Hot Flashes, Night Sweats Early in Menopause Could Mean Fewer Cardiovascular Problems
Menopausal women don't celebrate symptoms like hot flashes and night sweats, but new research suggests there's a silver living. Women who experience such symptoms at the start of menopause may be less likely to have a heart attack or stroke later in life, according to a study published Thursday in the journal Menopause. The findings are based on an analysis of more than 60,000 postmenopausal women ages 50 to 79. Researchers found that women who had their worst hot flashes and night sweats around the time menopause started had a 17 percent lower rate of stroke and an 11 percent lower rate of heart-related health problems during a followup period of nearly 10 years than women who had no initial symptoms. Heart attack and deaths from any cause also were lower, by 24 percent and 22 percent respectively. Why early symptoms are associated with fewer cardiovascular events is unclear, the researchers said, but they noted that hot flashes that occur well after menopause may indicate instability in the blood vessels.
Could More Fiber in Your Diet Extend Your Life?
Hear fiber and you probably think of bran cereal, which may not make you salivate. But new research suggests more fiber could equal more years. Analyzing data from nearly 400,000 men and women ages 50 to 71, researchers found that those who consumed the most fiber were 22 percent less likely to die from any cause during the nine years they were studied. Men were 24 to 56 percent and women 34 to 59 percent less likely to die of heart and infectious or respiratory diseases, according to findings from the National Institutes of Health's AARP Diet and Health Study, published last week in the Archives of Internal Medicine.
Why fiber reduces the risk of early death is unclear. Perhaps it's because fiber lowers levels of "bad" LDL cholesterol, improves blood glucose levels, reduces inflammation, and binds to potential cancer-causing agents, helping to flush them out of the body, says lead author Yikyung Park, a staff scientist at the National Cancer Institute.
What is clear, however, is that participants only benefited when fiber came from grains, like oatmeal, cornmeal, and brown rice, U.S. News reports. Fiber from fruits, vegetables, and beans had no impact on death risk. "Whole grains are rich sources of fiber, but also good sources of vitamins, minerals, and other phytochemicals that may provide health benefits," Park says. And grains have powerful antioxidant and anti-inflammatory properties—another reason researchers say grain fiber is beneficial. [Read more: Could Getting More Fiber Help You Live Longer?]
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How Your Personality Affects Your Health
Could your personality kill you—or might it make you live longer? Could it give you heart disease, or protect you from illness? Could it push you toward or away from doctor appointments? Personality traits play a distinct role in determining how healthy we are, psychologists say. "Everything is related to everything else. How stressed or angry you are, and how you interact with the world, is contingent in large part on your personality style," says Michael Miller, editor in chief of the Harvard Mental Health Letter. "And that is going to have an enormous impact on your health." Here's a look at two common personality types and traits and how each can help or hurt your health (sometimes both):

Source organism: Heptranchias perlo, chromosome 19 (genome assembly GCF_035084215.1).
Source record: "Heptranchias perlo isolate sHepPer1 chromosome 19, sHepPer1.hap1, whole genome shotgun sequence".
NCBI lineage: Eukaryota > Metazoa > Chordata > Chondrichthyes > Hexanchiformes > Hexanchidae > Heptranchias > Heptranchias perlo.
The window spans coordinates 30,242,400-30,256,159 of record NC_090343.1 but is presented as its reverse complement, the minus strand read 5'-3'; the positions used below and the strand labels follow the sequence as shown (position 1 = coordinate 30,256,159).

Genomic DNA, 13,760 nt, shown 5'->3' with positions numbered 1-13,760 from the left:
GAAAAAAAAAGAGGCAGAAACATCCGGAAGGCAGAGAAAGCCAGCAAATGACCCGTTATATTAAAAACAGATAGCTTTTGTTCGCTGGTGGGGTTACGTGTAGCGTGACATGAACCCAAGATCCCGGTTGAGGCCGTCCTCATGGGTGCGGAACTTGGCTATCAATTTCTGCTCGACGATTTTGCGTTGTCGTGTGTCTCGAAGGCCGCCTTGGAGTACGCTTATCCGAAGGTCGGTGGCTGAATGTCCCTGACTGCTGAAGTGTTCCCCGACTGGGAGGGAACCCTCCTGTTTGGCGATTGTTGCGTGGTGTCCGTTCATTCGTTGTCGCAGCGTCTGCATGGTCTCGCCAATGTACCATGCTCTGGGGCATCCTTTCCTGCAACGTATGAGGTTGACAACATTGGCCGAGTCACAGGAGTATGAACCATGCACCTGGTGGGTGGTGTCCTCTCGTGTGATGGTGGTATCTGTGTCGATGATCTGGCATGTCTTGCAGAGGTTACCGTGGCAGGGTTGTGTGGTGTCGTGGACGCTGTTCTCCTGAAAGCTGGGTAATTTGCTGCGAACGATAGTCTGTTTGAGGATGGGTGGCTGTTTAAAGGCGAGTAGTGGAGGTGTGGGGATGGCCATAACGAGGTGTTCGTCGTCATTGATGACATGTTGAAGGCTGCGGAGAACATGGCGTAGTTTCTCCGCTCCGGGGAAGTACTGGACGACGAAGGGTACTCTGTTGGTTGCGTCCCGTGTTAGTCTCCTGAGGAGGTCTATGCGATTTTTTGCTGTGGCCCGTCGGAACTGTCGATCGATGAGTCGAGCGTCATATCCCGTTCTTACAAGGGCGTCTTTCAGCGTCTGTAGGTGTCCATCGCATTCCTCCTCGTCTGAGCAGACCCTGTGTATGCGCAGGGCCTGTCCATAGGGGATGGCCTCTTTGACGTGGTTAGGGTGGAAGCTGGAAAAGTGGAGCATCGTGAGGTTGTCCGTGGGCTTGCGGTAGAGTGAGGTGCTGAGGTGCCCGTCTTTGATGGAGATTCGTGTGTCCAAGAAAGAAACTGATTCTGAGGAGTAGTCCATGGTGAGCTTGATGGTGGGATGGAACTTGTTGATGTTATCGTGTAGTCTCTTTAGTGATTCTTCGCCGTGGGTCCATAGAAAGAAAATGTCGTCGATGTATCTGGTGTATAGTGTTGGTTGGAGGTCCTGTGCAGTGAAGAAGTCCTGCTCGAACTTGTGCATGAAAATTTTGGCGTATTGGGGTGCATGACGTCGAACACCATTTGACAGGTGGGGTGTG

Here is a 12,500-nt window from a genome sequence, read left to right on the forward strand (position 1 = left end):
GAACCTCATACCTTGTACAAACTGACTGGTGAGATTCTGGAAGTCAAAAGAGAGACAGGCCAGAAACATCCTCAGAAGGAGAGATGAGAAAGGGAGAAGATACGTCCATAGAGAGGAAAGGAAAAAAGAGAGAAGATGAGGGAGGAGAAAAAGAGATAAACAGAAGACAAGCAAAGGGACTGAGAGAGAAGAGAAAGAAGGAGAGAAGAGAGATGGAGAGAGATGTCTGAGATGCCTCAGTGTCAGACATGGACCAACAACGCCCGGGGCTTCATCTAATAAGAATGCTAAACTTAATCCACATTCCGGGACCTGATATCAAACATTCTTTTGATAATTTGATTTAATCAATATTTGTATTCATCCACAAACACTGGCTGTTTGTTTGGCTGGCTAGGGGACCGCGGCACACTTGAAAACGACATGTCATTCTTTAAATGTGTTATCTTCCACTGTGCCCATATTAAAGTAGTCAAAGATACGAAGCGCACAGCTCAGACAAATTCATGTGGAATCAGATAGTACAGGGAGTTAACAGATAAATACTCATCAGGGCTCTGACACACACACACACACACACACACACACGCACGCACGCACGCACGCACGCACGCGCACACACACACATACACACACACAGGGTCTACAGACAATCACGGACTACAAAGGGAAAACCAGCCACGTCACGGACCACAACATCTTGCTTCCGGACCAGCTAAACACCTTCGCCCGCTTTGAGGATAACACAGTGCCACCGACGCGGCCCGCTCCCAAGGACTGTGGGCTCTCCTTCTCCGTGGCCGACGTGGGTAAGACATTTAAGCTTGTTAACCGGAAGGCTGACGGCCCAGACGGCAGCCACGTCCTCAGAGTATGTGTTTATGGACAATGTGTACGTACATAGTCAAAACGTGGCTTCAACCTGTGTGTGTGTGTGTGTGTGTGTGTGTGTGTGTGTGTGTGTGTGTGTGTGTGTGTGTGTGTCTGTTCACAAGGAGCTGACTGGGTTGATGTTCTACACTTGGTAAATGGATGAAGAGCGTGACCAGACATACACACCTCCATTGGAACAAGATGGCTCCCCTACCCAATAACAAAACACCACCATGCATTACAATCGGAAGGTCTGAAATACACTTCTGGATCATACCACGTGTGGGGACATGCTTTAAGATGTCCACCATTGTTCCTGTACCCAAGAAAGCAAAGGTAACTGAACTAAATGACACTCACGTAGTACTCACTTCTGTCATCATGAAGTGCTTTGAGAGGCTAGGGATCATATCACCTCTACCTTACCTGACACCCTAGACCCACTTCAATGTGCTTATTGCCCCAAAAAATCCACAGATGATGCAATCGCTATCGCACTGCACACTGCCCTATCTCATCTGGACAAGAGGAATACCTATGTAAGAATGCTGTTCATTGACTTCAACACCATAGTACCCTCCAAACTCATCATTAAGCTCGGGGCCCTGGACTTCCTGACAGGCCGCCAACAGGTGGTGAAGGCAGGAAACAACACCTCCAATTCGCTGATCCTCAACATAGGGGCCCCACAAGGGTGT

Hostile. One of the aspects of the impatient, hard-charging Type A personality that is known to increase heart disease risk is hostility, U.S. News reports. Hostile people eat and smoke more and exercise less than other personality types, says Redford Williams, head of behavioral medicine at Duke University Medical Center and author of Anger Kills. They're likelier to be overweight in middle age and have higher cholesterol and blood pressure. Williams's past research suggests hostile people are also more likely to develop irregular heart rhythms, and to die before reaching their 50s. Most of these problems can be traced back to elevated levels of the stress hormone cortisol, as well as increased inflammation in the walls of the coronary arteries, which leads to a greater risk of heart attack.
Impulsive. Because Type A personalities are defined by competitiveness, a drive to succeed, and a sense of urgency, they are prone to take risks and act without thinking, neither of which is likely to improve health. Non-Type A's can be impulsive, too. Such people are often not as well-grounded as others, says Robin Belamaric, a clinical psychologist in Bethesda, Md.: "They'll look at an opportunity that comes along and say, 'Hmm, that sounds like fun,' whereas another, more thoughtful person, will say, 'I'm going to pass, because I'm not sure it's the best idea.' "[Read more: How Your Personality Affects Your Health.]
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